First, I have a halloween short story out as of yesterday. JACK
Security guard Blake is pretty happy working the night shift at a factory, even if he is on duty on Halloween. He gets a little lonely sometimes, though, so he's glad to meet Jack, the extra man the company has hired to keep an eye out on the biggest night for mischief all year. He thinks Jack is the hottest thing going, but is Jack going to be more than Blake bargains for?
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Then, because it is November 1, the Day of All Souls, I thought I might give you a little teaser from my book BITTERSWEETS: A TASTE OF HALLOWEEN available through Torquere Press. The excerpt is from Sugar Skull, set in Mexico on the final day of the dead.
Things that go bump in the night abound in this Taste Test from James Buchanan. From summoning an ancient spirit to magical spells that go awry, these fours stories will chill and thrill you. Capturing folktales from Mexico to Russia, these steamy tales will have you jumping at every sound, and wishing you had more. Be careful what you wish for, though, for like the characters in these stories, you might get more than you bargained for! Give yourself a treat today!
(The dead have graves, the living have lives)
Mama’s house smelled of copra. Fermented coconut oil burned in small bowls throughout the rooms. The sweet, almost overwhelming, scent reminded mortals of death. It mixed with the heady perfume of chiles, almonds, and chocolate rising from the dishes of mole to sting Amado’s nose. Marigolds and baby’s-breath spilled over vases on a small table covered in a red cloth. A trail of them wound through the house and off toward the cemetery. The fragrant path would bring the dead home tonight. Tall candles flickered in their votive jars. The flames sparkled off beaten-tin frames holding pictures of grandparents, aunts and uncles gone for years. Tiny, skeletal children played with miniature toys amidst the flowers. Los Dias de los Muertos… today was for the dead children, tomorrow would be for adults who’d passed.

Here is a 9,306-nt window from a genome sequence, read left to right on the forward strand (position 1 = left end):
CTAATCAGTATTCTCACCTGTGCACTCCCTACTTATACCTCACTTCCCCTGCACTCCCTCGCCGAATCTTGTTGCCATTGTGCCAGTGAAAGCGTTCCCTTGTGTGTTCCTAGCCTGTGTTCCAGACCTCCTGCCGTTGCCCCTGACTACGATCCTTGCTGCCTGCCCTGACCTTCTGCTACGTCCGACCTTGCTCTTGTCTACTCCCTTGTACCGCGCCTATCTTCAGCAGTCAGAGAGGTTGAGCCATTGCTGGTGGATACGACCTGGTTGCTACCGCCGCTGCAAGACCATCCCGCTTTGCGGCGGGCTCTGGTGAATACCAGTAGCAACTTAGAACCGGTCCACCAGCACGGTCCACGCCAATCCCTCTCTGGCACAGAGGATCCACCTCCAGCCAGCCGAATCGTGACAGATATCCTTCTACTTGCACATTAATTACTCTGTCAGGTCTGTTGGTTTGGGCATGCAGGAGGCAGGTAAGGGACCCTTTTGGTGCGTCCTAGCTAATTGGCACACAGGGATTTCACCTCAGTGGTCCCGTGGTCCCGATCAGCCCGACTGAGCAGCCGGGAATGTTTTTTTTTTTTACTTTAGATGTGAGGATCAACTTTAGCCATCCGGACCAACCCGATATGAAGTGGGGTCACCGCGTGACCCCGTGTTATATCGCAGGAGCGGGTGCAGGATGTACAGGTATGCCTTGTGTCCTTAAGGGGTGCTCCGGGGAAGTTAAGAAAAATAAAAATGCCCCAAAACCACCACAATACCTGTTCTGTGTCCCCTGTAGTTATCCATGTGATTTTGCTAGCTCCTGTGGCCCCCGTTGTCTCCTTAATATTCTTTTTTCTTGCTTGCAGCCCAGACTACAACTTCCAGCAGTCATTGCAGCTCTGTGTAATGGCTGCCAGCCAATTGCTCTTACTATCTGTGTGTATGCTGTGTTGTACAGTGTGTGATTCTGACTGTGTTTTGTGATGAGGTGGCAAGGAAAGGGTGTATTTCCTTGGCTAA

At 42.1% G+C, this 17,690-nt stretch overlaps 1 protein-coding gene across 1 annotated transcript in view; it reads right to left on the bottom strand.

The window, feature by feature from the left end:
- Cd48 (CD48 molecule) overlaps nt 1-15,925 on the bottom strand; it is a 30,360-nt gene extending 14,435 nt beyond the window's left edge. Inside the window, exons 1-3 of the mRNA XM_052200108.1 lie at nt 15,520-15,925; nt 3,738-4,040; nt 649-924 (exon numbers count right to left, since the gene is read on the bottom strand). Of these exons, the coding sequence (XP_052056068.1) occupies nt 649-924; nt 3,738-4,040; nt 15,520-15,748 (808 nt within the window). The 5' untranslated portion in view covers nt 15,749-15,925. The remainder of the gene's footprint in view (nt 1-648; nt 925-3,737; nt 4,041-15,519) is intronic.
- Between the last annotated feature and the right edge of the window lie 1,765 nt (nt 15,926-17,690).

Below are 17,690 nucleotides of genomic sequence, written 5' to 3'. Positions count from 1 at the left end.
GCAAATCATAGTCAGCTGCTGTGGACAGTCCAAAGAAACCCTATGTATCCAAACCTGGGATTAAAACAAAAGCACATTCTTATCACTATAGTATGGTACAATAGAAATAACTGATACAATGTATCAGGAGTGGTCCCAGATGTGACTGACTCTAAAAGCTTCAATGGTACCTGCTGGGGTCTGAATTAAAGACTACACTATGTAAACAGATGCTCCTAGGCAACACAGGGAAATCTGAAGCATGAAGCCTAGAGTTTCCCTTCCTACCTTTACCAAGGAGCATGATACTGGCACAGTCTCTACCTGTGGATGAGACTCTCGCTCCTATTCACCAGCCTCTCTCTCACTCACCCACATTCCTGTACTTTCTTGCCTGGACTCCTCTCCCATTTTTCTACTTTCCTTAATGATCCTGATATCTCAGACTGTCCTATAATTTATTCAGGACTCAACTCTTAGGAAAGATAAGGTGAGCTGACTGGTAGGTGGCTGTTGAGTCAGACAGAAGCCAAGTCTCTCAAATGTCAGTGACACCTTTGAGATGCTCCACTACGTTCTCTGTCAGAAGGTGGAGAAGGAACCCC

Threading his arms through his button-down shirt, Amado wandered into the kitchen. His short, black hair was still damp from the shower. He’d spent all morning scrubbing their family’s graves and painting the tombstones blue to ward off evil. His mother, round and happy in a flowered apron, was singing to herself as she put the finishing touches on a tray of alfeñiques. Row after row of foil eyed skulls peered from the trays. Mama and her sister owned una tienda de dulces, it had been in their family for generations. While the regular candies were prepared and sold at the shop, specialty items were often made in small batches at home. That way they could take their time and do it "right."
Although Mexican families bought the tiny meringue and sugar sculptures well in advance, there were still tourists who wanted them for souvenirs. Many of the skulls would not survive the trip. Cocking his hip against the rough wood table, Amado picked at icing drying in a plastic bowl. His mother slapped his hand. "Aye, Geme," she scolded him with his nickname, "you are such a little boy." Waving toward a batch of egg sized skulls behind her, "Los Pequeños are for you. One each." Like always, she’d made one set of twins and scribbled his name, Amado, and that of his twin sister, Amada, on foil tags pasted across the skulls’ foreheads. Reaching over the table, he grabbed the one decorated with ribbons of green and yellow frosting. Those were his favorite colors.